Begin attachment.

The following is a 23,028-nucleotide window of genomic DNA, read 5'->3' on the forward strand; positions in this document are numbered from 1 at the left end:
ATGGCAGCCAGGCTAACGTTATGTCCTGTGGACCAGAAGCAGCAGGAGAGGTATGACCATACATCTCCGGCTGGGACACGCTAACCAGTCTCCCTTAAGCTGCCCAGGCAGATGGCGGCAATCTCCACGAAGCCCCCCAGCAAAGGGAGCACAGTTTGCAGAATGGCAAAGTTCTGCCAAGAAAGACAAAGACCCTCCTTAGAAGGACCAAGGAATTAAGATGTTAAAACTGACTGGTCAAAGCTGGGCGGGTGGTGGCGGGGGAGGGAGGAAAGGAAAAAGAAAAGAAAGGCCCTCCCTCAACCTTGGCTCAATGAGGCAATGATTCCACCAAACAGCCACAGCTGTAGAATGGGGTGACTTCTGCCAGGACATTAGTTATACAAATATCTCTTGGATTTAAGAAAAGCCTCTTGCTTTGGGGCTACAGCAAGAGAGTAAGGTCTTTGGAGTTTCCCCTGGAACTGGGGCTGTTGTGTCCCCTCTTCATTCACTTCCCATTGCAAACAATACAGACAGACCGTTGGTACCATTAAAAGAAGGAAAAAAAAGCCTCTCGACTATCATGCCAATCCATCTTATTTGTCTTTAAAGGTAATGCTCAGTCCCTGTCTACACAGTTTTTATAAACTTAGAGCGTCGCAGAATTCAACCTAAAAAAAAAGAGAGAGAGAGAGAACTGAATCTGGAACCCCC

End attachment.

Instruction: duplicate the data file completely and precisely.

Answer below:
The following is a 23,028-nucleotide window of genomic DNA, read 5'->3' on the forward strand; positions in this document are numbered from 1 at the left end:
ATGGCAGCCAGGCTAACGTTATGTCCTGTGGACCAGAAGCAGCAGGAGAGGTATGACCATACATCTCCGGCTGGGACACGCTAACCAGTCTCCCTTAAGCTGCCCAGGCAGATGGCGGCAATCTCCACGAAGCCCCCCAGCAAAGGGAGCACAGTTTGCAGAATGGCAAAGTTCTGCCAAGAAAGACAAAGACCCTCCTTAGAAGGACCAAGGAATTAAGATGTTAAAACTGACTGGTCAAAGCTGGGCGGGTGGTGGCGGGGGAGGGAGGAAAGGAAAAAGAAAAGAAAGGCCCTCCCTCAACCTTGGCTCAATGAGGCAATGATTCCACCAAACAGCCACAGCTGTAGAATGGGGTGACTTCTGCCAGGACATTAGTTATACAAATATCTCTTGGATTTAAGAAAAGCCTCTTGCTTTGGGGCTACAGCAAGAGAGTAAGGTCTTTGGAGTTTCCCCTGGAACTGGGGCTGTTGTGTCCCCTCTTCATTCACTTCCCATTGCAAACAATACAGACAGACCGTTGGTACCATTAAAAGAAGGAAAAAAAAGCCTCTCGACTATCATGCCAATCCATCTTATTTGTCTTTAAAGGTAATGCTCAGTCCCTGTCTACACAGTTTTTATAAACTTAGAGCGTCGCAGAATTCAACCTAAAAAAAAAGAGAGAGAGAGAGAACTGAATCTGGAACCCCC